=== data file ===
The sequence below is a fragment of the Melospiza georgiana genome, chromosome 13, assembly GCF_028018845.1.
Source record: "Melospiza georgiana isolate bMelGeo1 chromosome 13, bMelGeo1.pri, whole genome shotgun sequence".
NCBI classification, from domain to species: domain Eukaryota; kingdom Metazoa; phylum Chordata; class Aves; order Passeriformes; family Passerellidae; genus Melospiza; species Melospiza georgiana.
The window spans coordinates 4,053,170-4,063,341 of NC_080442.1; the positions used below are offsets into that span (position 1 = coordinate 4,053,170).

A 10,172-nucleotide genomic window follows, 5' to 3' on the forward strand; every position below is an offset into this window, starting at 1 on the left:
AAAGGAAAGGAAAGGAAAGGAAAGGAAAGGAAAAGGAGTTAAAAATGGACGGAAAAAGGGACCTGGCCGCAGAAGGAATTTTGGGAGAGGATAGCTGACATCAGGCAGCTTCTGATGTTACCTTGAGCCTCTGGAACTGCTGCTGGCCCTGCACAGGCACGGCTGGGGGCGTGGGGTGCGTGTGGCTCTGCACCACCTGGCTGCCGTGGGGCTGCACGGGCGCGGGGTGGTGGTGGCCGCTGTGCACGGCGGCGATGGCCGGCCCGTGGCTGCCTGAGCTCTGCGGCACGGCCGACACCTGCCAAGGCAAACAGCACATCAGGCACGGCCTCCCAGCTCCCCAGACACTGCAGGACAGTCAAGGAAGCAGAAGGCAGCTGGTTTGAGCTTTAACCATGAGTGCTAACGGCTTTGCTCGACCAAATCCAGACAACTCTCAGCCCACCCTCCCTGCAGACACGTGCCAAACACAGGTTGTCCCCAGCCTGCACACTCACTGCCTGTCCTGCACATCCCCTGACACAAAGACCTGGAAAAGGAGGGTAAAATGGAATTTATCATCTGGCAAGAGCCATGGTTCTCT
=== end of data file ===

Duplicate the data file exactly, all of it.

The sequence below is a fragment of the Melospiza georgiana genome, chromosome 13, assembly GCF_028018845.1.
Source record: "Melospiza georgiana isolate bMelGeo1 chromosome 13, bMelGeo1.pri, whole genome shotgun sequence".
NCBI classification, from domain to species: domain Eukaryota; kingdom Metazoa; phylum Chordata; class Aves; order Passeriformes; family Passerellidae; genus Melospiza; species Melospiza georgiana.
The window spans coordinates 4,053,170-4,063,341 of NC_080442.1; the positions used below are offsets into that span (position 1 = coordinate 4,053,170).

A 10,172-nucleotide genomic window follows, 5' to 3' on the forward strand; every position below is an offset into this window, starting at 1 on the left:
AAAGGAAAGGAAAGGAAAGGAAAGGAAAGGAAAAGGAGTTAAAAATGGACGGAAAAAGGGACCTGGCCGCAGAAGGAATTTTGGGAGAGGATAGCTGACATCAGGCAGCTTCTGATGTTACCTTGAGCCTCTGGAACTGCTGCTGGCCCTGCACAGGCACGGCTGGGGGCGTGGGGTGCGTGTGGCTCTGCACCACCTGGCTGCCGTGGGGCTGCACGGGCGCGGGGTGGTGGTGGCCGCTGTGCACGGCGGCGATGGCCGGCCCGTGGCTGCCTGAGCTCTGCGGCACGGCCGACACCTGCCAAGGCAAACAGCACATCAGGCACGGCCTCCCAGCTCCCCAGACACTGCAGGACAGTCAAGGAAGCAGAAGGCAGCTGGTTTGAGCTTTAACCATGAGTGCTAACGGCTTTGCTCGACCAAATCCAGACAACTCTCAGCCCACCCTCCCTGCAGACACGTGCCAAACACAGGTTGTCCCCAGCCTGCACACTCACTGCCTGTCCTGCACATCCCCTGACACAAAGACCTGGAAAAGGAGGGTAAAATGGAATTTATCATCTGGCAAGAGCCATGGTTCTCT